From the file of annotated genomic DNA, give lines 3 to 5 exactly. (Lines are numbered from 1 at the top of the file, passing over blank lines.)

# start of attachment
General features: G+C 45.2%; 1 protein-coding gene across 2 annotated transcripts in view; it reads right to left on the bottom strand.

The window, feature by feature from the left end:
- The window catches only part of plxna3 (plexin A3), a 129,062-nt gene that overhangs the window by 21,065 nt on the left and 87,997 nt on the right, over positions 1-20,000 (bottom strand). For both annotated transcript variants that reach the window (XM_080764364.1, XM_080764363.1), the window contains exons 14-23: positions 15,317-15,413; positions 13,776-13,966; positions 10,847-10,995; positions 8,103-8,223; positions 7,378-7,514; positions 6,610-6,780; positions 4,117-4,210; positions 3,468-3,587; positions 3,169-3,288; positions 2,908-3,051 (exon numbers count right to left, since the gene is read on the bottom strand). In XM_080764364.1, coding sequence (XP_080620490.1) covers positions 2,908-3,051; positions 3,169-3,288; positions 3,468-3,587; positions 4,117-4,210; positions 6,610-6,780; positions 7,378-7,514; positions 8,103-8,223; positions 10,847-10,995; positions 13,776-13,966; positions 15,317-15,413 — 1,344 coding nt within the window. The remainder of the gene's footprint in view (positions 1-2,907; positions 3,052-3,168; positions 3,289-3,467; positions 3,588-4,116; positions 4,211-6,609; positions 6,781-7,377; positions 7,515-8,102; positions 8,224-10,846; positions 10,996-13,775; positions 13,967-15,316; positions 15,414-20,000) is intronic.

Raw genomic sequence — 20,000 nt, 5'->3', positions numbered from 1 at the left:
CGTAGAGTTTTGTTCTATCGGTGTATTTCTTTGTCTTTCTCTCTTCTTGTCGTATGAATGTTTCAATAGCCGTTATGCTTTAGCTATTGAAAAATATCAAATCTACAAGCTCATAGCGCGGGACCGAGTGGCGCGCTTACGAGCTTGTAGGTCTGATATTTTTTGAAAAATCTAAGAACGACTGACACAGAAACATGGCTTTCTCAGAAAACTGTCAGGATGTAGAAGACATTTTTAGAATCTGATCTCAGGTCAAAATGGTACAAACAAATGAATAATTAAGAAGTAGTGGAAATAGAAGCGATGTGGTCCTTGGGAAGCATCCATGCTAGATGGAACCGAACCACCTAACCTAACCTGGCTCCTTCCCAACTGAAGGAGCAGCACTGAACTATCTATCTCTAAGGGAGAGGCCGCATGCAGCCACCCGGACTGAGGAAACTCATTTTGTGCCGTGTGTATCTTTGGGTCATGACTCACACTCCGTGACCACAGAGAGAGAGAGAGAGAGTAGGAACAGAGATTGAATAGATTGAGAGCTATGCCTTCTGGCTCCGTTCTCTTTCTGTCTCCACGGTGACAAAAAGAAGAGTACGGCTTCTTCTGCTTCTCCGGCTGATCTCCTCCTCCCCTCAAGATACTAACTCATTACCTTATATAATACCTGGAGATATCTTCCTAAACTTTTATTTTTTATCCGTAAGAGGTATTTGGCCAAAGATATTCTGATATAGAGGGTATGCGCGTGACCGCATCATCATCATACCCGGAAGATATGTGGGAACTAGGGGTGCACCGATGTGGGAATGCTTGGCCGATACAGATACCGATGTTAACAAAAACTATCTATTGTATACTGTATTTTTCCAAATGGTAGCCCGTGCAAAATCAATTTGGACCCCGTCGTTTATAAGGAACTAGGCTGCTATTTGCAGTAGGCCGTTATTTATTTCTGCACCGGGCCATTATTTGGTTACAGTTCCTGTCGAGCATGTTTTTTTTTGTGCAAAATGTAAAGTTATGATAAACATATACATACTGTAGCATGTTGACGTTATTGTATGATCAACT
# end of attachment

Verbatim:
- The window catches only part of plxna3 (plexin A3), a 129,062-nt gene that overhangs the window by 21,065 nt on the left and 87,997 nt on the right, over positions 1-20,000 (bottom strand). For both annotated transcript variants that reach the window (XM_080764364.1, XM_080764363.1), the window contains exons 14-23: positions 15,317-15,413; positions 13,776-13,966; positions 10,847-10,995; positions 8,103-8,223; positions 7,378-7,514; positions 6,610-6,780; positions 4,117-4,210; positions 3,468-3,587; positions 3,169-3,288; positions 2,908-3,051 (exon numbers count right to left, since the gene is read on the bottom strand). In XM_080764364.1, coding sequence (XP_080620490.1) covers positions 2,908-3,051; positions 3,169-3,288; positions 3,468-3,587; positions 4,117-4,210; positions 6,610-6,780; positions 7,378-7,514; positions 8,103-8,223; positions 10,847-10,995; positions 13,776-13,966; positions 15,317-15,413 — 1,344 coding nt within the window. The remainder of the gene's footprint in view (positions 1-2,907; positions 3,052-3,168; positions 3,289-3,467; positions 3,588-4,116; positions 4,211-6,609; positions 6,781-7,377; positions 7,515-8,102; positions 8,224-10,846; positions 10,996-13,775; positions 13,967-15,316; positions 15,414-20,000) is intronic.

Raw genomic sequence — 20,000 nt, 5'->3', positions numbered from 1 at the left:
CGTAGAGTTTTGTTCTATCGGTGTATTTCTTTGTCTTTCTCTCTTCTTGTCGTATGAATGTTTCAATAGCCGTTATGCTTTAGCTATTGAAAAATATCAAATCTACAAGCTCATAGCGCGGGACCGAGTGGCGCGCTTACGAGCTTGTAGGTCTGATATTTTTTGAAAAATCTAAGAACGACTGACACAGAAACATGGCTTTCTCAGAAAACTGTCAGGATGTAGAAGACATTTTTAGAATCTGATCTCAGGTCAAAATGGTACAAACAAATGAATAATTAAGAAGTAGTGGAAATAGAAGCGATGTGGTCCTTGGGAAGCATCCATGCTAGATGGAACCGAACCACCTAACCTAACCTGGCTCCTTCCCAACTGAAGGAGCAGCACTGAACTATCTATCTCTAAGGGAGAGGCCGCATGCAGCCACCCGGACTGAGGAAACTCATTTTGTGCCGTGTGTATCTTTGGGTCATGACTCACACTCCGTGACCACAGAGAGAGAGAGAGAGAGTAGGAACAGAGATTGAATAGATTGAGAGCTATGCCTTCTGGCTCCGTTCTCTTTCTGTCTCCACGGTGACAAAAAGAAGAGTACGGCTTCTTCTGCTTCTCCGGCTGATCTCCTCCTCCCCTCAAGATACTAACTCATTACCTTATATAATACCTGGAGATATCTTCCTAAACTTTTATTTTTTATCCGTAAGAGGTATTTGGCCAAAGATATTCTGATATAGAGGGTATGCGCGTGACCGCATCATCATCATACCCGGAAGATATGTGGGAACTAGGGGTGCACCGATGTGGGAATGCTTGGCCGATACAGATACCGATGTTAACAAAAACTATCTATTGTATACTGTATTTTTCCAAATGGTAGCCCGTGCAAAATCAATTTGGACCCCGTCGTTTATAAGGAACTAGGCTGCTATTTGCAGTAGGCCGTTATTTATTTCTGCACCGGGCCATTATTTGGTTACAGTTCCTGTCGAGCATGTTTTTTTTTGTGCAAAATGTAAAGTTATGATAAACATATACATACTGTAGCATGTTGACGTTATTGTATGATCAACT